Before the New Year, December 31, 2019, the international money transfer system Travelex was attacked cryptographer Sodinokibi (aka REvil). To protect data and prevent the spread of malvari, the company was forced to shut down its systems. As a result, customers have lost the opportunity to use the Travelex website and application or make payments using credit or debit cards in more than 1,500 stores around the world.
As of January 13, 2019, the company’s website is still turned off, information about the incident is published on the main page, and the progress of restoration work at Travelex is not commented on.
According to the publication Bleepingcomputer, the attackers not only encrypted Travelex data, but also stole more than 5 GB of personal data from the company’s network, including birth dates, social security numbers, card information, and so on. For this information, the criminals demanded a ransom of $ 3,000,000, or threatened to publish the stolen data. Ransomware talked to reporters a bit later Bbcwho have already been informed that they want $ 6,000,000 in ransom.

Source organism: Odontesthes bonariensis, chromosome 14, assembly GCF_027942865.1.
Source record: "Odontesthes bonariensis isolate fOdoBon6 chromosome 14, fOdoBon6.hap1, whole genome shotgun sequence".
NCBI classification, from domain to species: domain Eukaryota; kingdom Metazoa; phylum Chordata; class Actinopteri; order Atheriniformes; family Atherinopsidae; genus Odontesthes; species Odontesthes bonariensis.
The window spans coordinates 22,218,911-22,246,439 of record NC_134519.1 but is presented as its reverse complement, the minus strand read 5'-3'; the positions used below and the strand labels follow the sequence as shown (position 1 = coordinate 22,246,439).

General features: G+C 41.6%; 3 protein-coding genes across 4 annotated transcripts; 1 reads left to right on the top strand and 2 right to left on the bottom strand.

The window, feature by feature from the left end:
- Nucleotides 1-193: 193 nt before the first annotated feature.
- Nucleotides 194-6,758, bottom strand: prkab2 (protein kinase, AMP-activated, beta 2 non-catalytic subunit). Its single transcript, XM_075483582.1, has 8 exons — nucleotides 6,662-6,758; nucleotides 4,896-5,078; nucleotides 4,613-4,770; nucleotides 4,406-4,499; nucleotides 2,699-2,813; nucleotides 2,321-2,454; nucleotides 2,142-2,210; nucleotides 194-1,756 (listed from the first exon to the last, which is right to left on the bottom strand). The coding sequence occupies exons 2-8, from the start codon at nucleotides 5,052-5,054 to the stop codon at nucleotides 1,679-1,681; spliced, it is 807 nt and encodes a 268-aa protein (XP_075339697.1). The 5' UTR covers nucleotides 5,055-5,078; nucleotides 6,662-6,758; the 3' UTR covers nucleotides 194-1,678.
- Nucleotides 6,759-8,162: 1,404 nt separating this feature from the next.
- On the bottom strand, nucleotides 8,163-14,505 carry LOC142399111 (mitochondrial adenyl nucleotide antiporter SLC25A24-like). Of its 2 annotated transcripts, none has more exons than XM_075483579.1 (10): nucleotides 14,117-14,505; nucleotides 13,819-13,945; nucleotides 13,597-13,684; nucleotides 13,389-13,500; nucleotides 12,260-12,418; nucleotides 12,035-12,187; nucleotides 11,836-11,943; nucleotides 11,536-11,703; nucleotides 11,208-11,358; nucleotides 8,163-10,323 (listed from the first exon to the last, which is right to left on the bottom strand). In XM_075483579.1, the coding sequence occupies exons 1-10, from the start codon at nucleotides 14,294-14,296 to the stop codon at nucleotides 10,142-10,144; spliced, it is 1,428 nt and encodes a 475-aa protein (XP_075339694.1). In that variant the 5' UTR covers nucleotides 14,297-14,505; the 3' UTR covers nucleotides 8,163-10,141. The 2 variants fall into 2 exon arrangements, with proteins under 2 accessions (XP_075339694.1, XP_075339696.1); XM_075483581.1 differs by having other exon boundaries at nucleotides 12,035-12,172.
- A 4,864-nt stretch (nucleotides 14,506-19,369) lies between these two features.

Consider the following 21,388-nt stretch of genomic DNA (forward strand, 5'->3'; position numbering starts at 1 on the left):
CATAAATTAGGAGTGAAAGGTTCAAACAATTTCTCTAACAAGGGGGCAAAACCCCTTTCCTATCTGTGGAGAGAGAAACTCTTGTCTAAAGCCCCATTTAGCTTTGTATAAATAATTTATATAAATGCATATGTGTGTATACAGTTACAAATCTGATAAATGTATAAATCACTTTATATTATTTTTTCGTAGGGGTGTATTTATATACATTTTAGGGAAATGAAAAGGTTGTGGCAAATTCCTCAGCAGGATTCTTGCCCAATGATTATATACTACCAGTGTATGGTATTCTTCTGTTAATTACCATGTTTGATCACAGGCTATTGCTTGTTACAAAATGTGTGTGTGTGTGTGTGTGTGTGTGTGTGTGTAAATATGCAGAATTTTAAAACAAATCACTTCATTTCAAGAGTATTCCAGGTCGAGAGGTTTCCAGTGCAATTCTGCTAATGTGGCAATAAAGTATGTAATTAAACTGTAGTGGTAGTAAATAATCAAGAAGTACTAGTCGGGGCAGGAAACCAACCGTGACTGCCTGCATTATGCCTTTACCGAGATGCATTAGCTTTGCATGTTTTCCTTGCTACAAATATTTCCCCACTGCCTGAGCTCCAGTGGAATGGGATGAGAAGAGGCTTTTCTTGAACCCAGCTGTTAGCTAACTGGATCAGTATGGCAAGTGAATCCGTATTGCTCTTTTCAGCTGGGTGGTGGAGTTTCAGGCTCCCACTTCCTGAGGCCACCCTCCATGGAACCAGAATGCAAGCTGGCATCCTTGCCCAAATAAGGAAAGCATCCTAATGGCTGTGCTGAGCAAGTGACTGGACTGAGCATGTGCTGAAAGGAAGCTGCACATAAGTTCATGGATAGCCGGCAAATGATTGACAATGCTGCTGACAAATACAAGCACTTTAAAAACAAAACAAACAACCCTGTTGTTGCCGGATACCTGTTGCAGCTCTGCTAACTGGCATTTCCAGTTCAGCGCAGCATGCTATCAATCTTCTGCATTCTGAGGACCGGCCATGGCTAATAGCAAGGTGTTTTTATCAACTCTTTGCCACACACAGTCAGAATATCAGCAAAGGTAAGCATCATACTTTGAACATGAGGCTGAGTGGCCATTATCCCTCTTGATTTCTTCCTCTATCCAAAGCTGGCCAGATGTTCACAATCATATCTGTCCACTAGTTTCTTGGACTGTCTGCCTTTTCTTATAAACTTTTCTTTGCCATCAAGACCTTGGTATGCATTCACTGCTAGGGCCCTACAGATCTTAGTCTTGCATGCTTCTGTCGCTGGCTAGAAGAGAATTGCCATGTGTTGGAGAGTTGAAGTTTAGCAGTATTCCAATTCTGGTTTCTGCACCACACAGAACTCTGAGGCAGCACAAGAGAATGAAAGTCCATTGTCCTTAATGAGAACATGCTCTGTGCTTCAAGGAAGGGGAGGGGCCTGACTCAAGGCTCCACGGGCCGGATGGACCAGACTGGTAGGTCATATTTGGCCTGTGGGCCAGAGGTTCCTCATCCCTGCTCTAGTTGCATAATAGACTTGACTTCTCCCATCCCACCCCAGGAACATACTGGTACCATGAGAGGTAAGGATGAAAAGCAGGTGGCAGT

Travelex currently denies data theft, while hackers are confident tell reportersthat the company is already discussing the terms of payment with them and will pay in one way or another: even if the ransom is not paid, the criminals seem to expect to sell the stolen information.
Famous IB expert Kevin Beaumont informsthat Travelex owned seven unpatched Pulse Secure servers. The problem is that last summer Pulse Secure VPN and FortiGate VPN from Fortinet became targets for criminals, as these solutions revealed vulnerabilities that were very useful to hackers, and soon exploits appeared in the public domain. Apparently, this is how criminals got into the Travelex network.
It is worth noting that the threats of Sodinokibi ransomware operators may not be groundless. The fact is that their “colleagues” behind the Maze cryptographer really practice publishing these companies if they don’t make a deal. For example, earlier this month in this way were files made public attacked in December by Southwire.
Worse, Sodinokibi operators not only publicly emphasized that they would do the same as the authors of Maze (see illustration above), but also managed to support their statements with deed. So, over the weekend, they published 337 MB of data, supposedly owned by Artech Information Systems, which had previously suffered from their attack, but refused to pay the ransom. However, so far there is no evidence of the authenticity of these data.